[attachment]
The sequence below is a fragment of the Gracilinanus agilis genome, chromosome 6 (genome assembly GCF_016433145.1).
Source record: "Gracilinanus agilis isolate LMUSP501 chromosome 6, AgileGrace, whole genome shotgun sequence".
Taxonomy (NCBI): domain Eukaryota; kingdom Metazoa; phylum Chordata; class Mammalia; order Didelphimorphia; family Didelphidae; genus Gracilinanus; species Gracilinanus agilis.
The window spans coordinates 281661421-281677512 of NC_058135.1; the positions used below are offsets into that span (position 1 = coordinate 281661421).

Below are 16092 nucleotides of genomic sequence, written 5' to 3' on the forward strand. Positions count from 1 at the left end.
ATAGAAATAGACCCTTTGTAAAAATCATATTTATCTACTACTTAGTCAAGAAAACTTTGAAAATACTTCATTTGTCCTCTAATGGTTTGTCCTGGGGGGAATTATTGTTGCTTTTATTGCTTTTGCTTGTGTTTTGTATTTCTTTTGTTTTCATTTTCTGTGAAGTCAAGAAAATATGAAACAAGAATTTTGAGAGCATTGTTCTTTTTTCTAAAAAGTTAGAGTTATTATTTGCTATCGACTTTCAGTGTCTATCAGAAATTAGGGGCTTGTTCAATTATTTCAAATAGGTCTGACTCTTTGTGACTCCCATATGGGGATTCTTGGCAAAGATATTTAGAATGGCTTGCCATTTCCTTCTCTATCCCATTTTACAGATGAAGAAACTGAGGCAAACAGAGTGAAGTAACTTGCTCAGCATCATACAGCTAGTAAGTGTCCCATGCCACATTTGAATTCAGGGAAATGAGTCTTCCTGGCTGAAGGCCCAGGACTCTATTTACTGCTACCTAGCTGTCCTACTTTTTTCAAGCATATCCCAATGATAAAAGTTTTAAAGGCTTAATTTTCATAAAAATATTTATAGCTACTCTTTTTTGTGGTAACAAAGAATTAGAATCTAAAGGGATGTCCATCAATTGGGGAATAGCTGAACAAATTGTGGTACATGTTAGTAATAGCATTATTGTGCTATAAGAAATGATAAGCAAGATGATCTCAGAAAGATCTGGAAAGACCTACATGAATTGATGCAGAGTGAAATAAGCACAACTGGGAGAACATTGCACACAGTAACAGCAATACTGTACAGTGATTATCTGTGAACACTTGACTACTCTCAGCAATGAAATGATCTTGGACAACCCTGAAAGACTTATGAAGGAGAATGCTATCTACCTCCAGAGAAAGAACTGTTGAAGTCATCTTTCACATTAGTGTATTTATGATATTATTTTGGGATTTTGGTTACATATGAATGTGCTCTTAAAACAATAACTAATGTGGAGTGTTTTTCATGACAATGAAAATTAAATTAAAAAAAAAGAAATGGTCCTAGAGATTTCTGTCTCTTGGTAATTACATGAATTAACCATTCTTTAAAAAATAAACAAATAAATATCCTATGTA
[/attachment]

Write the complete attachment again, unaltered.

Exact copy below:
The sequence below is a fragment of the Gracilinanus agilis genome, chromosome 6 (genome assembly GCF_016433145.1).
Source record: "Gracilinanus agilis isolate LMUSP501 chromosome 6, AgileGrace, whole genome shotgun sequence".
Taxonomy (NCBI): domain Eukaryota; kingdom Metazoa; phylum Chordata; class Mammalia; order Didelphimorphia; family Didelphidae; genus Gracilinanus; species Gracilinanus agilis.
The window spans coordinates 281661421-281677512 of NC_058135.1; the positions used below are offsets into that span (position 1 = coordinate 281661421).

Below are 16092 nucleotides of genomic sequence, written 5' to 3' on the forward strand. Positions count from 1 at the left end.
ATAGAAATAGACCCTTTGTAAAAATCATATTTATCTACTACTTAGTCAAGAAAACTTTGAAAATACTTCATTTGTCCTCTAATGGTTTGTCCTGGGGGGAATTATTGTTGCTTTTATTGCTTTTGCTTGTGTTTTGTATTTCTTTTGTTTTCATTTTCTGTGAAGTCAAGAAAATATGAAACAAGAATTTTGAGAGCATTGTTCTTTTTTCTAAAAAGTTAGAGTTATTATTTGCTATCGACTTTCAGTGTCTATCAGAAATTAGGGGCTTGTTCAATTATTTCAAATAGGTCTGACTCTTTGTGACTCCCATATGGGGATTCTTGGCAAAGATATTTAGAATGGCTTGCCATTTCCTTCTCTATCCCATTTTACAGATGAAGAAACTGAGGCAAACAGAGTGAAGTAACTTGCTCAGCATCATACAGCTAGTAAGTGTCCCATGCCACATTTGAATTCAGGGAAATGAGTCTTCCTGGCTGAAGGCCCAGGACTCTATTTACTGCTACCTAGCTGTCCTACTTTTTTCAAGCATATCCCAATGATAAAAGTTTTAAAGGCTTAATTTTCATAAAAATATTTATAGCTACTCTTTTTTGTGGTAACAAAGAATTAGAATCTAAAGGGATGTCCATCAATTGGGGAATAGCTGAACAAATTGTGGTACATGTTAGTAATAGCATTATTGTGCTATAAGAAATGATAAGCAAGATGATCTCAGAAAGATCTGGAAAGACCTACATGAATTGATGCAGAGTGAAATAAGCACAACTGGGAGAACATTGCACACAGTAACAGCAATACTGTACAGTGATTATCTGTGAACACTTGACTACTCTCAGCAATGAAATGATCTTGGACAACCCTGAAAGACTTATGAAGGAGAATGCTATCTACCTCCAGAGAAAGAACTGTTGAAGTCATCTTTCACATTAGTGTATTTATGATATTATTTTGGGATTTTGGTTACATATGAATGTGCTCTTAAAACAATAACTAATGTGGAGTGTTTTTCATGACAATGAAAATTAAATTAAAAAAAAAGAAATGGTCCTAGAGATTTCTGTCTCTTGGTAATTACATGAATTAACCATTCTTTAAAAAATAAACAAATAAATATCCTATGTA